Opening your doors to a wider world
Dudley Flores leads a high-energy Rhythm & Motion workout at ODC
In a quaint shopping center in northwest Houston, the windows of New Vibe Dance Studio read, “Ballet, Tap, Drill Team, Zumba, Kathak.” It’s not the usual roster for a neighborhood dance studio. Are the demographics of U.S. suburbs changing so quickly that the demand for world dance forms has filtered out to small suburban studios? For certain cities like Houston that have a diverse international population, the answer is a definite yes.
Whether the goal is to offer adults an alternative to beginning ballet or yoga, respond to the interests of an evolving community or simply to be at the forefront of a new trend, world classes can set your studio business apart. DT spoke with four studios about how they’ve introduced a world dance curriculum, each from a different perspective.
When owners Victoria McDonough and Beyonka Young opened the doors of Houston’s New Vibe last summer, their goal was to offer some form of cultural dance. Located in an area where dance studios are as numerous as nail salons, they decided to aim for a unique identity. “Both Beyonka and myself appreciate the beauty of the dances of other cultures,” says McDonough, “so we were exploring the idea of including African and Asian forms of dance from the beginning.” It just so happened that Hannah Igoe, a trained Kathak teacher who also teaches modern and lyrical, walked in their door as they were setting up shop. Igoe is well-connected to the growing East Indian population in the area, and she now teaches classes to adults and
Zumba, a fitness program set to Latin rhythms developed by Beto Perez, is the studio’s first venture into Latin forms. “We wanted to offer something more exciting than typical aerobics, and Zumba seemed like a good fit,” says McDonough.
Performing Arts Network in Miami, FL, came about when founder Ilisa Rosal became aware that a group of artists needed a place to teach and rehearse. Faculty members are professional dancers, either with their own companies or as members of another. “We offer a place to train seriously in flamenco and other forms; we offer traditional and contemporary training,” says Rosal, who also is the founder and artistic director of Ballet Flamenco La Rosa. “We wanted to create a place to study these forms intensely with people who make their living dancing. There are also opportunities to apprentice or perform with a student company.” Classes include Irish step, Middle Eastern dance, Afro-Haitian, Afro-Cuban, traditional African dance and several levels of flamenco, along with ballet and creative movement. PAN welcomes children and adult beginners to their classes, too. “We are happy to have students who are looking for a creative way to get some exercise,” says Rosal. “We are a wonderful mix of professionals and hobbyists.”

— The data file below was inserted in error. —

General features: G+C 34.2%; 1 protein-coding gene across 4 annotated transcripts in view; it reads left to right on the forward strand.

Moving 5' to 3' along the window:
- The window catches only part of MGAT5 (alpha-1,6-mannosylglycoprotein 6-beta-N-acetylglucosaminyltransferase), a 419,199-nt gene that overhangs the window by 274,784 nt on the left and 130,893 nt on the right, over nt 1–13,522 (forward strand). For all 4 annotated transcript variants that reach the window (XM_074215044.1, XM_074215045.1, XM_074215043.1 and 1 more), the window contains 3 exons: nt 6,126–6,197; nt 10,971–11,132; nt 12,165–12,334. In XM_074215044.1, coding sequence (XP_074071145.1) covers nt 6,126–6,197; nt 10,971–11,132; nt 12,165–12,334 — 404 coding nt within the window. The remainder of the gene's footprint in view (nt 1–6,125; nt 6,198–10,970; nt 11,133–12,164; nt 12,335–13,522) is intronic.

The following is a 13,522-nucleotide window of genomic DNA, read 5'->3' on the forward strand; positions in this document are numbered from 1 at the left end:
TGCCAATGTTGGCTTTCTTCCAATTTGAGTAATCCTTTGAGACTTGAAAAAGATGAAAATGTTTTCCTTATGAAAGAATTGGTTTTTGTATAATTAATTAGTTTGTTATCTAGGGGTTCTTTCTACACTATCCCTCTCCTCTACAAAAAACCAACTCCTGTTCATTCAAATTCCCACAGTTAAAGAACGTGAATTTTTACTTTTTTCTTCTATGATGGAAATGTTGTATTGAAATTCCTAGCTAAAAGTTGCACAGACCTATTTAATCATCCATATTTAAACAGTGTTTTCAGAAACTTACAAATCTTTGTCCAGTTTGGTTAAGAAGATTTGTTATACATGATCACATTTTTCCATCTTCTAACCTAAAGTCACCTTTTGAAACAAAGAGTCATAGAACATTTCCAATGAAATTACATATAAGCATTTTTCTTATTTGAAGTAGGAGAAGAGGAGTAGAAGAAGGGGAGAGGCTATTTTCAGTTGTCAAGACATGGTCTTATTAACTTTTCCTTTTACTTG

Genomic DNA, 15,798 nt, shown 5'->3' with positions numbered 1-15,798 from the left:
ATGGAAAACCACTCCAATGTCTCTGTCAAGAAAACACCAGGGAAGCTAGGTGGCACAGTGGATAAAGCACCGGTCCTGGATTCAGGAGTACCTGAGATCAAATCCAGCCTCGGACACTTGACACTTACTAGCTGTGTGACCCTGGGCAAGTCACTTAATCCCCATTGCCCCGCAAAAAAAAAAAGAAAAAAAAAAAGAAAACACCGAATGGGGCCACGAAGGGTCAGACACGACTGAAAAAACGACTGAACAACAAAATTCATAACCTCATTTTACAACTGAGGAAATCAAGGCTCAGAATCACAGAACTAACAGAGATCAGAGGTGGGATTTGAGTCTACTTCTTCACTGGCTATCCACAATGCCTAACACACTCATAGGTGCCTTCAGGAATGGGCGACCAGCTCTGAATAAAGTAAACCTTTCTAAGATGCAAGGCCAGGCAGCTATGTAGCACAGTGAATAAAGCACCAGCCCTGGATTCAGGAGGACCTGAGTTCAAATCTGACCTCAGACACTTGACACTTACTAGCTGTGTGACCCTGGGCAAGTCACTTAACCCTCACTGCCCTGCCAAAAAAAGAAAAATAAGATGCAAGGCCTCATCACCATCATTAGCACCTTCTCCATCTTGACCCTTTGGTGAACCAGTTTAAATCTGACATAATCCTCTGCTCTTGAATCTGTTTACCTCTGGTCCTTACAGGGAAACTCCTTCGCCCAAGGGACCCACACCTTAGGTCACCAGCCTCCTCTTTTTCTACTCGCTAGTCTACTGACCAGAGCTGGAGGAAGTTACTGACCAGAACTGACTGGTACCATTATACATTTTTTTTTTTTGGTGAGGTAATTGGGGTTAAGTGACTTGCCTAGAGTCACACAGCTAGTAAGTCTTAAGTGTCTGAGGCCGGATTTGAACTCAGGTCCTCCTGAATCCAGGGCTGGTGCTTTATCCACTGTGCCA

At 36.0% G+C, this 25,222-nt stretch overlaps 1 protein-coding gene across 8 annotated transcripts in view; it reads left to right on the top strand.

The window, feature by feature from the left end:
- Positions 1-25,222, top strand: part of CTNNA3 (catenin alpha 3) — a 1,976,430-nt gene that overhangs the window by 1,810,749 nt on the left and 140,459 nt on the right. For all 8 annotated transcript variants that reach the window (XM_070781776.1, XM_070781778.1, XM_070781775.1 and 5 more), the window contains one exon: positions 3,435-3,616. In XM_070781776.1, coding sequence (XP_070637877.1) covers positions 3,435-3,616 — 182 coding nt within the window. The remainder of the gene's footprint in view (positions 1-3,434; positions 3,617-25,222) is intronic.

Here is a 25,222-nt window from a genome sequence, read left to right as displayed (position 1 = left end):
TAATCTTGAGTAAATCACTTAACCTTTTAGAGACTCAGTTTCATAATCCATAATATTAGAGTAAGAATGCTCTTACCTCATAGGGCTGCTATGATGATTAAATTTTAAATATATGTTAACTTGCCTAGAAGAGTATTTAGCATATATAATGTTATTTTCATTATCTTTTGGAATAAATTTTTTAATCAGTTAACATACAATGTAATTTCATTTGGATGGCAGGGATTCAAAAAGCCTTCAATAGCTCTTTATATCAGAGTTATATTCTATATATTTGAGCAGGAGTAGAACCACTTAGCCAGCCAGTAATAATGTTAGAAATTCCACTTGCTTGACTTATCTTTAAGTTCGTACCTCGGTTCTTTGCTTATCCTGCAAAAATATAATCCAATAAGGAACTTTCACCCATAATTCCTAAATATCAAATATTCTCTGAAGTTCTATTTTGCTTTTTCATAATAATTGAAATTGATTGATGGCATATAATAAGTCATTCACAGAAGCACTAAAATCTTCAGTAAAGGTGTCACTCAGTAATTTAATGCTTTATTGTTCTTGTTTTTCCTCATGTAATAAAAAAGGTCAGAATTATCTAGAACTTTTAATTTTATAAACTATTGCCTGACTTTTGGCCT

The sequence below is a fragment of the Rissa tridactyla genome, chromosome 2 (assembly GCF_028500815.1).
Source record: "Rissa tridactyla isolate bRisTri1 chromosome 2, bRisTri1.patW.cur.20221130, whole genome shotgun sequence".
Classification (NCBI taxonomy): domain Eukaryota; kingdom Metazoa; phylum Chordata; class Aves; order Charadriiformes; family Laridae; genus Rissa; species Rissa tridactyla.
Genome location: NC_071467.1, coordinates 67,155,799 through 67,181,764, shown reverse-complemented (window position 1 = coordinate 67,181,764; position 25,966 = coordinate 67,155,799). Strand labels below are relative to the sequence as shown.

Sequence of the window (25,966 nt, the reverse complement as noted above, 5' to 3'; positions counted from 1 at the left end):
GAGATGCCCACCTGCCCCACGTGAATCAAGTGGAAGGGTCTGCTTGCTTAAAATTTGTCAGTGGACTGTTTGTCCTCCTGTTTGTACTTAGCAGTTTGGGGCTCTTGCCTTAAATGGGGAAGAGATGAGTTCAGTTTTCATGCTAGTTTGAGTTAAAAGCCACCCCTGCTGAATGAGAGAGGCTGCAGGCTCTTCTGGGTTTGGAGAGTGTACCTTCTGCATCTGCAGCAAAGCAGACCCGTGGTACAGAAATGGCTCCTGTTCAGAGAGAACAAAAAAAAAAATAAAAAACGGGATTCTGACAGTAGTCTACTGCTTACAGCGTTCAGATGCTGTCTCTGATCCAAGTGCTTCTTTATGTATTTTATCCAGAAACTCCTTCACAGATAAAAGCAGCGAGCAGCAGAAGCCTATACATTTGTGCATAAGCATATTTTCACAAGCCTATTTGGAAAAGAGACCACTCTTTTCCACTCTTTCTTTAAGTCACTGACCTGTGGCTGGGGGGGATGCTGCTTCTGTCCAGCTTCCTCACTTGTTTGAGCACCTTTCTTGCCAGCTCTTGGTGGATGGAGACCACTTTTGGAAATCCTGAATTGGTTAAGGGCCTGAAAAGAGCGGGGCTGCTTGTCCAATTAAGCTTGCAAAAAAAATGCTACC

Rozann Kraus, director of The Dance CompleX, in Cambridge, MA, didn’t set out to create a multicultural dance center. “It just kind of evolved,” she says. “After all, Cambridge is one of the most culturally diverse places in the state.” In addition to modern and ballet, students can choose from a dizzying array of global classes, including Kathak, Brazilian, Irish, Caribbean, flamenco, Middle Eastern, Latin ballroom, African and Afro-fusion. “It’s like the United Nations around here,” says Kraus, who oversees a faculty of 48 in her 18,000-square-foot facility. Adults flock to these classes, and it’s not unusual to see modern dancers testing the international waters as well.